A vagary is something that is . . . well . . . vague. For instance, I consider vagaries to be statements like, “I will invest in the breakthough research we need to meet our energy challenges and to transform our defense programs.” While the word “invest” appears here, the investment is directed toward a vague achievement with no attempt to be specific about how one identifies those areas of research. “Expanding access to education” without a statement of how this can be done is considered vague. “Ensuring the national space workforce is maintained and fully utilized” is also vague – there is no plan for how to actually do this. But, I do count vagaries as, at least, a response to the question that implies some unstated policy action.

Based on these assessments of the problem at hand, I define two quantities that measure the content of answers to each question. The first is the Concrete Purity, which is just the ratio of the number of concrete statements over the sum of concrete and vague statements (C/(C+V)). The second is the Policy Score, the sum of C + 0.5V. I count vagaries as only half what I count concrete statements. You could penalize vagaries more, but this seemed a reasonable start.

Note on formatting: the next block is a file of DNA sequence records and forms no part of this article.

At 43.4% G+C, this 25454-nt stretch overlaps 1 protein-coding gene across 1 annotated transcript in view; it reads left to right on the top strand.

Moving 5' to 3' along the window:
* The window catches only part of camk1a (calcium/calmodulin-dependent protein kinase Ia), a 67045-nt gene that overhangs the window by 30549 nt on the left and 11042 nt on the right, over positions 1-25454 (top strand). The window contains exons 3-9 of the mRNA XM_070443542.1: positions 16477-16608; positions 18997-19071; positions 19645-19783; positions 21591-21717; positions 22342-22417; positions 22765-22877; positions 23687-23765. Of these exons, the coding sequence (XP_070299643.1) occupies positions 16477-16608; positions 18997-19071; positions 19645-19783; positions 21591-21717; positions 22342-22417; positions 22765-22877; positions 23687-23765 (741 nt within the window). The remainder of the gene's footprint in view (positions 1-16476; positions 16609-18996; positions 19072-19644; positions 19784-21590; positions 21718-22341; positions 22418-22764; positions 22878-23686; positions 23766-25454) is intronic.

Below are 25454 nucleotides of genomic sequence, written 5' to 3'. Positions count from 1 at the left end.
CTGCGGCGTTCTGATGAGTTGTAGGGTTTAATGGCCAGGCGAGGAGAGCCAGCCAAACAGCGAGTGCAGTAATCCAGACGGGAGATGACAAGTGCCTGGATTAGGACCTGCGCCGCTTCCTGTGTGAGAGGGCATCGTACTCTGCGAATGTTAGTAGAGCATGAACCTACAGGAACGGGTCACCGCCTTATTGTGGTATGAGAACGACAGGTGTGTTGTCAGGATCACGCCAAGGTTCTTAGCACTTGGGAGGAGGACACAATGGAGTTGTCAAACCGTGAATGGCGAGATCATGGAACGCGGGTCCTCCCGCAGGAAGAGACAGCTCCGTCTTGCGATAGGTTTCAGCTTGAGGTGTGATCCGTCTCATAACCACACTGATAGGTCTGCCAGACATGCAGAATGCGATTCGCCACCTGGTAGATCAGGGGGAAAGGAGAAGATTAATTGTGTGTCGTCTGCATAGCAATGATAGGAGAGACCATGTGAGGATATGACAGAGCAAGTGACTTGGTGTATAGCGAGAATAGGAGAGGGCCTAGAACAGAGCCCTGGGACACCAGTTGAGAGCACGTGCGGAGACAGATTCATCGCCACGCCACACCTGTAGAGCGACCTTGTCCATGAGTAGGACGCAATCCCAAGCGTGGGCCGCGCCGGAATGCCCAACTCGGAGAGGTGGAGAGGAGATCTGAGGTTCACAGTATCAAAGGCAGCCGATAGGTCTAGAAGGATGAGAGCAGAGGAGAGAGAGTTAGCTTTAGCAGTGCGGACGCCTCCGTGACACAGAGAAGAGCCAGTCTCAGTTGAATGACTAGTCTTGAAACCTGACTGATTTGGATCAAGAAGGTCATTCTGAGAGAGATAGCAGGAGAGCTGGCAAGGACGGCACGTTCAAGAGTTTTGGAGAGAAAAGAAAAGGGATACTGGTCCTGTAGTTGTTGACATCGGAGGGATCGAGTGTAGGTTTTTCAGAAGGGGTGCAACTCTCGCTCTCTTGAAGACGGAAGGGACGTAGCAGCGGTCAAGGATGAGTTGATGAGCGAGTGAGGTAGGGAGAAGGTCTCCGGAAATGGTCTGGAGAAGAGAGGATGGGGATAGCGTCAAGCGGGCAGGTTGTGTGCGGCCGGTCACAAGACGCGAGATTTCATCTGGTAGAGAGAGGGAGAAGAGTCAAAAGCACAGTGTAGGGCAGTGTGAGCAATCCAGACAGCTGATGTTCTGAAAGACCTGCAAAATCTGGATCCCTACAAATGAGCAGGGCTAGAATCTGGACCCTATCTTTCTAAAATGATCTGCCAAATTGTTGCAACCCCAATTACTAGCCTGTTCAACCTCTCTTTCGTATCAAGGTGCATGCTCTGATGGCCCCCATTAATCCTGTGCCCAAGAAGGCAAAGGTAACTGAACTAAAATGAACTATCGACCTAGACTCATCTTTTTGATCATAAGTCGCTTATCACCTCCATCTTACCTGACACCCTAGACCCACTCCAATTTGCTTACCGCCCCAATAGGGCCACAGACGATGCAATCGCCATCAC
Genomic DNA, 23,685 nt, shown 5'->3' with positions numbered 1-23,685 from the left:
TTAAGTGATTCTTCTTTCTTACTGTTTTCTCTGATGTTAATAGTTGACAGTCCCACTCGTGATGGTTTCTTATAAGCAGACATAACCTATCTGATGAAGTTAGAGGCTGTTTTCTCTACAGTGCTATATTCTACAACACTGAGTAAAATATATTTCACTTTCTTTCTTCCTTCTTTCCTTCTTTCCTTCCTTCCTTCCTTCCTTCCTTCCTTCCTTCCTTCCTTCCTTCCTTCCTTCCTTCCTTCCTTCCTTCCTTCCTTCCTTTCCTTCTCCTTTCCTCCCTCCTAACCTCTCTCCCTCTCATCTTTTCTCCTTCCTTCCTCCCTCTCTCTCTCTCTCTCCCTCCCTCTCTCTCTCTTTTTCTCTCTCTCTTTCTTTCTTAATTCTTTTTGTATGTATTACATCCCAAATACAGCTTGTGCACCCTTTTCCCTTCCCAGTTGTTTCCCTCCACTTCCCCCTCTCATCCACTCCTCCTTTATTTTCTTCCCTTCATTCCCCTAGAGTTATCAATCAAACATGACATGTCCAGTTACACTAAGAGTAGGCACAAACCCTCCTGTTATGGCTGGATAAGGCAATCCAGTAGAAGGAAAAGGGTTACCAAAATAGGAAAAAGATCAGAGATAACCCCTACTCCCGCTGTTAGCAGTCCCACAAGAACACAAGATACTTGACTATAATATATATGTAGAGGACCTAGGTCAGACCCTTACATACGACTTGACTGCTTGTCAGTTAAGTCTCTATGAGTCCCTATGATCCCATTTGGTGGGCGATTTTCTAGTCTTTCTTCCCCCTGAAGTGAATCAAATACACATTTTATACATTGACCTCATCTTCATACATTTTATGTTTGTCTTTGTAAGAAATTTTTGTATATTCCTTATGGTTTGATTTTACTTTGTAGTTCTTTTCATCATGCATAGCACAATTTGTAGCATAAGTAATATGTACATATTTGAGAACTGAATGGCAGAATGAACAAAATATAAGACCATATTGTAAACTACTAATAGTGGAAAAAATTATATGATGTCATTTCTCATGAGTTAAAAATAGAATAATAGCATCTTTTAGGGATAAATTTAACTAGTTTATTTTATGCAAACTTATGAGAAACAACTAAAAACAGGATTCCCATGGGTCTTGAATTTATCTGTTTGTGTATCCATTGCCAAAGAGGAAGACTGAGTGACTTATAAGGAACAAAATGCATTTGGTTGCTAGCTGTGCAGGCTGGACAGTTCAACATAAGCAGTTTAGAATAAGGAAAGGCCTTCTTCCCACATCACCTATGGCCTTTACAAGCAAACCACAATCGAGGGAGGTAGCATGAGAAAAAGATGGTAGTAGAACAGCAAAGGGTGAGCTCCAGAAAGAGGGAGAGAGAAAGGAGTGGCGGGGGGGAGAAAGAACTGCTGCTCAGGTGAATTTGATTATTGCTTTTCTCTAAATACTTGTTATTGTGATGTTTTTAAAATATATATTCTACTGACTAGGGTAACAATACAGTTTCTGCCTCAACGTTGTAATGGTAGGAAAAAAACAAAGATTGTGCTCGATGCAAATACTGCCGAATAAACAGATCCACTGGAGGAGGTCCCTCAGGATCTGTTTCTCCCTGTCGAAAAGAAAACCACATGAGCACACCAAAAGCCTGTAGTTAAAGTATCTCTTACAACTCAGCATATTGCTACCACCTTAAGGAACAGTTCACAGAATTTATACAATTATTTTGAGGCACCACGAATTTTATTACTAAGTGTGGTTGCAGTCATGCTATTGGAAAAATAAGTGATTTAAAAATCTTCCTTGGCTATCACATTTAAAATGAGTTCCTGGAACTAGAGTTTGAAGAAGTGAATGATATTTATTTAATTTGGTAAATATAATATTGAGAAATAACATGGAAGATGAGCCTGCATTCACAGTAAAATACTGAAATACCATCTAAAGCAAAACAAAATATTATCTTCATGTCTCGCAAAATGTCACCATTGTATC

Why do I define two quantities? Well, a candidate could have just one concrete statement to a question, which gives a Concrete Purity of 1.0. However, their Policy Score would be really low, also 1.0. It’s therefore better to get the purity close to 1.0 and get the policy score as big as possible.

With that analysis framework in mind, let’s take a look at the questions and each candidate’s purity and score. The question is printed, and below that the Concrete Purity, followed by the Policy Score, for each candidate. I list McCain first, then Obama.

  • Science and technology have been responsible for half of the growth of the American economy since WWII. But several recent reports question America’s continued leadership in these vital areas. What policies will you support to ensure that America remains the world leader in innovation?
    McCain: 0.13, 8.5
    Obama: 0.73, 9.5
  • The Earth’s climate is changing and there is concern about the potentially adverse effects of these changes on life on the planet. What is your position on the following measures that have been proposed to address global climate change—a cap-and-trade system, a carbon tax, increased fuel-economy standards, or research?  Are there other policies you would support?
    McCain: 0.75, 7.0
    Obama: 0.86, 6.5